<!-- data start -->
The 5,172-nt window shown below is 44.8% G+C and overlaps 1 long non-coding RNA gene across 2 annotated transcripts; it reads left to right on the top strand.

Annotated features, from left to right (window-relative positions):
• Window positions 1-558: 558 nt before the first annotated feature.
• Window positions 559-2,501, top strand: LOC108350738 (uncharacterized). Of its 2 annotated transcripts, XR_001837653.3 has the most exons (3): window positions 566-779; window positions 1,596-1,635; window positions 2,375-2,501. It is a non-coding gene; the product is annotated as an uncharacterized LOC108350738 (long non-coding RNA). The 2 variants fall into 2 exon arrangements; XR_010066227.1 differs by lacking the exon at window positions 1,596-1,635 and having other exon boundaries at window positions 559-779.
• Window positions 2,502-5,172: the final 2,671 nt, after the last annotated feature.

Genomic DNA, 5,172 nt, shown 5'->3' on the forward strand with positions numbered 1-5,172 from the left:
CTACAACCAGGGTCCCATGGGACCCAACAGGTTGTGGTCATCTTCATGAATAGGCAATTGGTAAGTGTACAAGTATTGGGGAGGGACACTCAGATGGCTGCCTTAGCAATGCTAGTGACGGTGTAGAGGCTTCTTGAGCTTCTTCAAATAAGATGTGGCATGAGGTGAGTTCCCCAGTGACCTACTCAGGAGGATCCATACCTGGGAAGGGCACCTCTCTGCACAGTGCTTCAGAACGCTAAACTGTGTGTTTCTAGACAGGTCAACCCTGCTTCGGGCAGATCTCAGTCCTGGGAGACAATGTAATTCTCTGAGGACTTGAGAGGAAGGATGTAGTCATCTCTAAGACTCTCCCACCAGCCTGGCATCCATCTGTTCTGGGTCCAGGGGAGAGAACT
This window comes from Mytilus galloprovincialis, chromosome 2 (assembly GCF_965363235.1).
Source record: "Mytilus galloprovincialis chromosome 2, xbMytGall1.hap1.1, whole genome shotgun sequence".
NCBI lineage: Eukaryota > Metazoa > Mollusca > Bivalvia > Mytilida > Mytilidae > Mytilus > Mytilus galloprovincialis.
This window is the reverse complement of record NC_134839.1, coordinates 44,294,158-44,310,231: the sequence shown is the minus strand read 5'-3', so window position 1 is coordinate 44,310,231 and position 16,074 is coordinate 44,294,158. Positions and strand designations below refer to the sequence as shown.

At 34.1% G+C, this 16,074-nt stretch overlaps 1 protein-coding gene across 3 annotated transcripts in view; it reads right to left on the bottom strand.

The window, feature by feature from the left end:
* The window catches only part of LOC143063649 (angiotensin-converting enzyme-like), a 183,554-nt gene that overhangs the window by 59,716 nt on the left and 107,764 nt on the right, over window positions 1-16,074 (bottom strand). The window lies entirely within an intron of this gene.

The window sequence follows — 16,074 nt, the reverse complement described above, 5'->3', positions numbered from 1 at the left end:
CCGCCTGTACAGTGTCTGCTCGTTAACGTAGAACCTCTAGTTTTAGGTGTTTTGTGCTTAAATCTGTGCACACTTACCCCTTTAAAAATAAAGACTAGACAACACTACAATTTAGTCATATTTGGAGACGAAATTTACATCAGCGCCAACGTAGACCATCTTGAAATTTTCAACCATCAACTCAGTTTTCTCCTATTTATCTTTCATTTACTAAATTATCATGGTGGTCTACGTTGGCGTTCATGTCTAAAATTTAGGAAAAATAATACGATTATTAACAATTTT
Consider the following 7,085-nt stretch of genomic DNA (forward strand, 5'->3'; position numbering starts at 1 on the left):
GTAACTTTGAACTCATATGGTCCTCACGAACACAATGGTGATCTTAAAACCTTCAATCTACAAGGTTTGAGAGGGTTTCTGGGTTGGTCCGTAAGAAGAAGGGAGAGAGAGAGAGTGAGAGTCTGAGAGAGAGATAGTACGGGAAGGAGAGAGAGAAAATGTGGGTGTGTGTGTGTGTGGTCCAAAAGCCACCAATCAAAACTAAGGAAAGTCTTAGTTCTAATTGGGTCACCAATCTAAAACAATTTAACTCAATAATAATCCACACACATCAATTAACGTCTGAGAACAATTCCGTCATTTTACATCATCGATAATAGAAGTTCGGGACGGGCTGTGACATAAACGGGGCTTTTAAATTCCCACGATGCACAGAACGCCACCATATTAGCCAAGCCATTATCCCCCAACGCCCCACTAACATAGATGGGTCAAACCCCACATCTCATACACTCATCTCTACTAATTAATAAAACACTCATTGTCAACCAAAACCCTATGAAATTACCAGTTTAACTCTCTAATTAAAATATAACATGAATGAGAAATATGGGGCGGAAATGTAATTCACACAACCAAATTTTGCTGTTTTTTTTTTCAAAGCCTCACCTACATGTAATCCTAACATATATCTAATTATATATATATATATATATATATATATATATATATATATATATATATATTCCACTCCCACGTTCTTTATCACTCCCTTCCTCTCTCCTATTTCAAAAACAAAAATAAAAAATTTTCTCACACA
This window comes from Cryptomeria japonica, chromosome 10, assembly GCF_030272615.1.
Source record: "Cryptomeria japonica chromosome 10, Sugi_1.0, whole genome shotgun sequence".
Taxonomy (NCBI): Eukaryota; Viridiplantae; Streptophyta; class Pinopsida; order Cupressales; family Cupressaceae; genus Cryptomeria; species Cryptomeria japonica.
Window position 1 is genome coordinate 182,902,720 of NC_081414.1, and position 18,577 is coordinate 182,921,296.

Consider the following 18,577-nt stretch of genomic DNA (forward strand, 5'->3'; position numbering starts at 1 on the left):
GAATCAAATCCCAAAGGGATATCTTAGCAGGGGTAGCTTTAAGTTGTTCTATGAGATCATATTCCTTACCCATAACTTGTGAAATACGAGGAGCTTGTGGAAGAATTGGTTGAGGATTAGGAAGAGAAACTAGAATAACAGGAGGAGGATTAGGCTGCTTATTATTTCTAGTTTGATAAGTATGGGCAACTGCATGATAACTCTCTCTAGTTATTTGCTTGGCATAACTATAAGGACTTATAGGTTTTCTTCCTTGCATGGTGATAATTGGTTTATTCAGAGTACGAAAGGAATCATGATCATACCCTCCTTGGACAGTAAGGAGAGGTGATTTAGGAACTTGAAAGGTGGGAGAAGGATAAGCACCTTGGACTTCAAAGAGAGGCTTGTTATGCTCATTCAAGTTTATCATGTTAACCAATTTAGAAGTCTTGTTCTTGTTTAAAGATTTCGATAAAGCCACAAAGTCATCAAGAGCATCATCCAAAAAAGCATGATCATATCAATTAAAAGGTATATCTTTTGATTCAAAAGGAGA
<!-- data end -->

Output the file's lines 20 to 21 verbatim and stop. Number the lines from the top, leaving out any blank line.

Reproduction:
Source record: "Cryptomeria japonica chromosome 10, Sugi_1.0, whole genome shotgun sequence".
Taxonomy (NCBI): Eukaryota; Viridiplantae; Streptophyta; class Pinopsida; order Cupressales; family Cupressaceae; genus Cryptomeria; species Cryptomeria japonica.